Teaching Leaders training programme ‘improves pupils’ results’

CREDIT: This story was first seen in TES

TES reports that although Teaching Leaders training programme ‘improves pupils’ results’, most middle leaders who have taken the training say it had a negative impact on their personal time, poll shows.

Heads of departments who took part in a training course saw approximately one in 12 pupils in their department make an extra grade of progress, new research shows.

Participation in Teaching Leaders – a training programme for middle leaders – was associated with an increase in pupil attainment of approximately one twelfth of a grade.

Rebecca Allen, director of Education Datalab and co-author of the Teaching Leaders research, said: “It is unusual to find a leadership training programme that improves pupil attainment, as this one appears to. Our research shows that when a head of department took part in the Teaching Leaders course, approximately one in 12 pupils in their department made an extra grade of progress.”

But the new analysis did find that the effect did not emerge until two years after the programme, which suggests that the benefits of leadership training take time to filter through into improved pupil learning.

Research into the course – run by charity Ambition School Leadership – also found that middle leaders who participated were more likely to stay working in a state school in England than their peers.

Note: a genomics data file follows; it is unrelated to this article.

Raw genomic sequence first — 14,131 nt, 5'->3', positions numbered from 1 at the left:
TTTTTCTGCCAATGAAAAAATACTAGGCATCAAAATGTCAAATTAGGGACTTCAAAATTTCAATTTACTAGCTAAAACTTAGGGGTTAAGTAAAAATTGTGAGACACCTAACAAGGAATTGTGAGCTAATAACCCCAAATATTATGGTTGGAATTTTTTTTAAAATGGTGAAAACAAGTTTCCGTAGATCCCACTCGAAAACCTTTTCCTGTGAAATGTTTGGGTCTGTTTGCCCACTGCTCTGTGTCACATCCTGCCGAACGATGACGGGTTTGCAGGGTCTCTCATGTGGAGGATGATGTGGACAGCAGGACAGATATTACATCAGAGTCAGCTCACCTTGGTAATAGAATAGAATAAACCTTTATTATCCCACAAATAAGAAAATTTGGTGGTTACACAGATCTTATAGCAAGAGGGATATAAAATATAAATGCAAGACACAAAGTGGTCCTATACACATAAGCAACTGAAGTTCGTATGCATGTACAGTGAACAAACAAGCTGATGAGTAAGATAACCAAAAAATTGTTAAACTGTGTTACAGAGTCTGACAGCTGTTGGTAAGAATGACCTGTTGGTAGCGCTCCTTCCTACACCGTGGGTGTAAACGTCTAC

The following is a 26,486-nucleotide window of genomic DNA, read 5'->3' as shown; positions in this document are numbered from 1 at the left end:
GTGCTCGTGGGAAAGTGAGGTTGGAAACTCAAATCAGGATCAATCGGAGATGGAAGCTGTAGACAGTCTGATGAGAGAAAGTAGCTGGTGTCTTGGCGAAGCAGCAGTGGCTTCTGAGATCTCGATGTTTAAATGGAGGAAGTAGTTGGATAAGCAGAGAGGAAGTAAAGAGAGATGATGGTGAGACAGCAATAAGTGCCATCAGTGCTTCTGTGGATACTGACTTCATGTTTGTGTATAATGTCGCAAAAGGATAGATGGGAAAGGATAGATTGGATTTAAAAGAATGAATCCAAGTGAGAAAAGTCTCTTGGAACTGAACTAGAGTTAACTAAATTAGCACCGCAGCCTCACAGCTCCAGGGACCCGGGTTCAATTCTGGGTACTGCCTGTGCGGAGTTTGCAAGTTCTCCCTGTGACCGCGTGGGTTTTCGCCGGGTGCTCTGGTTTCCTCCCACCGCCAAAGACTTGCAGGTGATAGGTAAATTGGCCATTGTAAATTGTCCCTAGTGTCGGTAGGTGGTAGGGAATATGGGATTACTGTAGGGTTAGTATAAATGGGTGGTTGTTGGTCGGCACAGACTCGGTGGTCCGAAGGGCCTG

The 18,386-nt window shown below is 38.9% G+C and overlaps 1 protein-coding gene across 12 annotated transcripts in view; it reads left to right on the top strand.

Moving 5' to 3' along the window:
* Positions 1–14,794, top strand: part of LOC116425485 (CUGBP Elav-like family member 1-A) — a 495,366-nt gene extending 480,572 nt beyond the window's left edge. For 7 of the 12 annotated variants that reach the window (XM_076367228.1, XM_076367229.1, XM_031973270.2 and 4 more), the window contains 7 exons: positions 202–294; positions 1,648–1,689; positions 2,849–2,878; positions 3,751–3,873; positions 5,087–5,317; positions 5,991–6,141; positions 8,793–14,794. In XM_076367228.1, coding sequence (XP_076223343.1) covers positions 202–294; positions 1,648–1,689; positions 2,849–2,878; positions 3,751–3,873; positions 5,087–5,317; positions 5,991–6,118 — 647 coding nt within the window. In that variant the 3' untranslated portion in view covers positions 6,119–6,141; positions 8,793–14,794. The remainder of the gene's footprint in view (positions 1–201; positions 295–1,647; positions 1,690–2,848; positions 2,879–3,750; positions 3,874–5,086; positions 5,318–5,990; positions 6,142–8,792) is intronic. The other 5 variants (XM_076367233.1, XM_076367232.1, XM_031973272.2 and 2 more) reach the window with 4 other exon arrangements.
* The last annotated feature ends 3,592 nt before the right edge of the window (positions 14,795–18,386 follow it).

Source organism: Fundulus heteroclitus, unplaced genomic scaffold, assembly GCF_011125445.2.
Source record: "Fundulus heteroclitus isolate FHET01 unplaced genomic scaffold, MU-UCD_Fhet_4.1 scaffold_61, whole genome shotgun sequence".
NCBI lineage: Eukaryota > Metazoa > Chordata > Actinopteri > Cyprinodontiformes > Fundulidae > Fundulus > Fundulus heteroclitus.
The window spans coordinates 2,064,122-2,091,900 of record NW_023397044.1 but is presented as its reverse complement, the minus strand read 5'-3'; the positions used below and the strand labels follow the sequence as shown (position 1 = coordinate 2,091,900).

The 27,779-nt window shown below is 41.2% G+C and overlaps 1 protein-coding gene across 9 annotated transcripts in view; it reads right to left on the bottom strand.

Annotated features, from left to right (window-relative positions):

In the year after completing the training programme, 86% of participants remained in teaching, compared with 77% of similar teachers.

But there was no association between participation and middle leaders still working in their original school in the year after the programme, the research found.

As part of the research, carried out by Ipsos MORI and Education Datalab, an online survey of more than 500 participants on Teaching Leaders was carried out. This found that:

  • Over three-fifths of respondents (63%) had been promoted since completing the programme, and 84 per cent of those who received a promotion did so within one year of completing the programme;
  • But over half of survey respondents (57%) felt that the programme had a negative impact on their personal time;
  • One-fifth of respondents (20%) reported that the programme had a negative impact on their wellbeing.
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The reports, commissioned by the Department for Education, also show that participants of the charity’s other programme for aspiring headteachers, Future Leaders, progressed into leadership roles faster than average.

James Toop, CEO of Ambition School Leadership, said: “It is exceptional for a leadership programme to have a direct impact on pupil attainment, so we are delighted with this aspect of the findings, as well as the many other ways that they identified success.

“These evaluations validate our work over the past decade and demonstrate that it is a long-term project.

“We now want to build on this success by supporting the leaders we’ve already worked with to develop them further and by finding more leaders who are committed to having an impact on the life chances of our most disadvantaged children.”

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